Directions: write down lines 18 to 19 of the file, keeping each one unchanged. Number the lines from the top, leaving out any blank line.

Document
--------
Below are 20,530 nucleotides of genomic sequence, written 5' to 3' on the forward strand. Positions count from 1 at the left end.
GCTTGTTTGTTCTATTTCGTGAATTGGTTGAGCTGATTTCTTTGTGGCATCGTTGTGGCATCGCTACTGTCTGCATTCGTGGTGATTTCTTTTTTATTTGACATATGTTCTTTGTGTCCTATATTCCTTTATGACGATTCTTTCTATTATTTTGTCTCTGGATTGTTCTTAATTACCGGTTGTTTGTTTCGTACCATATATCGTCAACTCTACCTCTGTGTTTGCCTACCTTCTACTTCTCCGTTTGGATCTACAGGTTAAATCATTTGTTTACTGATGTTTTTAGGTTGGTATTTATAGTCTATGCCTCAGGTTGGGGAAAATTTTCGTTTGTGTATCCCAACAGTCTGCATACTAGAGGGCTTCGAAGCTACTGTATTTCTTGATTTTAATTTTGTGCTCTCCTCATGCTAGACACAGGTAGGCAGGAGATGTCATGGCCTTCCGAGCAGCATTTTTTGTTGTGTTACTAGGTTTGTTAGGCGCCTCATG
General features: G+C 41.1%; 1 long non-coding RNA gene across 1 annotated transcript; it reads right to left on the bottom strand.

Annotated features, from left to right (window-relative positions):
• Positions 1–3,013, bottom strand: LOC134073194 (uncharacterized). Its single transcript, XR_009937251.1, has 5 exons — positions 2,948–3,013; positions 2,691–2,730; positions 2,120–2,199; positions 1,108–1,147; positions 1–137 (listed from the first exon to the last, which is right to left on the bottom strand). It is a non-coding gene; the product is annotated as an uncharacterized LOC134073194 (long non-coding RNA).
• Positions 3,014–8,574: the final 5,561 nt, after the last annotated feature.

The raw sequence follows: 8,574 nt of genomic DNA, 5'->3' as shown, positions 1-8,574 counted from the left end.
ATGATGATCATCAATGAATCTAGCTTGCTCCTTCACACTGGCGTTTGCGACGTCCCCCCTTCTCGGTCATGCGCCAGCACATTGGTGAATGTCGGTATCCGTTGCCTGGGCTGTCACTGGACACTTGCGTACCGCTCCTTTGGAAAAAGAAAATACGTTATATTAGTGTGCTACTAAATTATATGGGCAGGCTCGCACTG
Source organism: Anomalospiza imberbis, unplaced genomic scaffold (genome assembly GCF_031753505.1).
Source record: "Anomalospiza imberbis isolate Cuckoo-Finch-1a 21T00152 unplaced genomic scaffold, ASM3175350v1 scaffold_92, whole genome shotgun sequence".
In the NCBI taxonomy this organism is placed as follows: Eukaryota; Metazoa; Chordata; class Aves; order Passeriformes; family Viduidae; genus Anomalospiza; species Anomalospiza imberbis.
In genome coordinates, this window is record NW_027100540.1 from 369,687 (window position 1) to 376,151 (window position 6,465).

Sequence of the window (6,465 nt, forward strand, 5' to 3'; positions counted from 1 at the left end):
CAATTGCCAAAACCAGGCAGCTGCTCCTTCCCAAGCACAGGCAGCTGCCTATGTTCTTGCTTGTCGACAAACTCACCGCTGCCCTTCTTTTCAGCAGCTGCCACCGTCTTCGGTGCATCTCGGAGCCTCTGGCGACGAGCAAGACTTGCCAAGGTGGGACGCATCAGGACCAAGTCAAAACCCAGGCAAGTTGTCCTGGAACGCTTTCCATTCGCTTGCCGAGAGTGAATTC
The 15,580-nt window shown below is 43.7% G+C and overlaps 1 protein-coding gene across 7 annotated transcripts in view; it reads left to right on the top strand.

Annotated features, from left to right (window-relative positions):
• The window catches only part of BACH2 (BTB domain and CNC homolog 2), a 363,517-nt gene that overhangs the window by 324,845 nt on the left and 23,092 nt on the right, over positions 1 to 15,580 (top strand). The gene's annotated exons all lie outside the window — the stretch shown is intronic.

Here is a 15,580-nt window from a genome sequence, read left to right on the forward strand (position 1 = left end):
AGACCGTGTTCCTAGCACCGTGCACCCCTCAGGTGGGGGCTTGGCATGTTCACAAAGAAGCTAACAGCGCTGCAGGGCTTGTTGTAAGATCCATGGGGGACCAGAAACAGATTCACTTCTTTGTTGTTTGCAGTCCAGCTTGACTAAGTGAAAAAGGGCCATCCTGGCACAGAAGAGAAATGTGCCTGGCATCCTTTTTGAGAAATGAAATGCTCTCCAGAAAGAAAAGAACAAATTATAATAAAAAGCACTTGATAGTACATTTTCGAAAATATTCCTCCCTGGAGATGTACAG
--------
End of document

Here is a 15,580-nt window from a genome sequence, read left to right on the forward strand (position 1 = left end):
AGACCGTGTTCCTAGCACCGTGCACCCCTCAGGTGGGGGCTTGGCATGTTCACAAAGAAGCTAACAGCGCTGCAGGGCTTGTTGTAAGATCCATGGGGGACCAGAAACAGATTCACTTCTTTGTTGTTTGCAGTCCAGCTTGACTAAGTGAAAAAGGGCCATCCTGGCACAGAAGAGAAATGTGCCTGGCATCCTTTTTGAGAAATGAAATGCTCTCCAGAAAGAAAAGAACAAATTATAATAAAAAGCACTTGATAGTACATTTTCGAAAATATTCCTCCCTGGAGATGTACAG